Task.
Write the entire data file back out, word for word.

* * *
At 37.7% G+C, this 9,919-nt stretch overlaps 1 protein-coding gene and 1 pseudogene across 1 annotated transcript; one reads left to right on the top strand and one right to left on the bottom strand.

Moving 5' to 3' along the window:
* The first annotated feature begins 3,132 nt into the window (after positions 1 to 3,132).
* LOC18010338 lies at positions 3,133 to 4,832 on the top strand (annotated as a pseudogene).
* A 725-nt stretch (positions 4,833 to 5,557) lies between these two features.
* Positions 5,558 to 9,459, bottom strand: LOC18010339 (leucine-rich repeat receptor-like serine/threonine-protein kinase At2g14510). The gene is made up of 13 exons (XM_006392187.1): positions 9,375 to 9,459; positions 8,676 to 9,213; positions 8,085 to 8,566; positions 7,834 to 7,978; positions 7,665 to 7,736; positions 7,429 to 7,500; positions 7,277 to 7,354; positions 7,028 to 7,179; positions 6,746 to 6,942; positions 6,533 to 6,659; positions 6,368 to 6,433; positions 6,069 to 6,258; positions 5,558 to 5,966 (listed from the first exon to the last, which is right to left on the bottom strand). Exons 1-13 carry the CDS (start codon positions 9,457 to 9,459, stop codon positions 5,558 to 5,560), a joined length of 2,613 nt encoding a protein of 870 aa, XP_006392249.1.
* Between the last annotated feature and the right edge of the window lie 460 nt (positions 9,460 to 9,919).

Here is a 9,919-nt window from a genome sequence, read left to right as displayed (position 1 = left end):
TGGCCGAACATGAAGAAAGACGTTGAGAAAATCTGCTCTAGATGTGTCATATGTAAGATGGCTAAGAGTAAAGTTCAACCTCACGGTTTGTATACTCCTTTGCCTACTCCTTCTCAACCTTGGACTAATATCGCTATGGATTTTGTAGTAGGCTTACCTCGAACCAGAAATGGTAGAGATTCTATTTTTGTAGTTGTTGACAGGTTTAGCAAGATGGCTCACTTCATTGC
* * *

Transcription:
At 37.7% G+C, this 9,919-nt stretch overlaps 1 protein-coding gene and 1 pseudogene across 1 annotated transcript; one reads left to right on the top strand and one right to left on the bottom strand.

Moving 5' to 3' along the window:
* The first annotated feature begins 3,132 nt into the window (after positions 1 to 3,132).
* LOC18010338 lies at positions 3,133 to 4,832 on the top strand (annotated as a pseudogene).
* A 725-nt stretch (positions 4,833 to 5,557) lies between these two features.
* Positions 5,558 to 9,459, bottom strand: LOC18010339 (leucine-rich repeat receptor-like serine/threonine-protein kinase At2g14510). The gene is made up of 13 exons (XM_006392187.1): positions 9,375 to 9,459; positions 8,676 to 9,213; positions 8,085 to 8,566; positions 7,834 to 7,978; positions 7,665 to 7,736; positions 7,429 to 7,500; positions 7,277 to 7,354; positions 7,028 to 7,179; positions 6,746 to 6,942; positions 6,533 to 6,659; positions 6,368 to 6,433; positions 6,069 to 6,258; positions 5,558 to 5,966 (listed from the first exon to the last, which is right to left on the bottom strand). Exons 1-13 carry the CDS (start codon positions 9,457 to 9,459, stop codon positions 5,558 to 5,560), a joined length of 2,613 nt encoding a protein of 870 aa, XP_006392249.1.
* Between the last annotated feature and the right edge of the window lie 460 nt (positions 9,460 to 9,919).

Here is a 9,919-nt window from a genome sequence, read left to right as displayed (position 1 = left end):
TGGCCGAACATGAAGAAAGACGTTGAGAAAATCTGCTCTAGATGTGTCATATGTAAGATGGCTAAGAGTAAAGTTCAACCTCACGGTTTGTATACTCCTTTGCCTACTCCTTCTCAACCTTGGACTAATATCGCTATGGATTTTGTAGTAGGCTTACCTCGAACCAGAAATGGTAGAGATTCTATTTTTGTAGTTGTTGACAGGTTTAGCAAGATGGCTCACTTCATTGC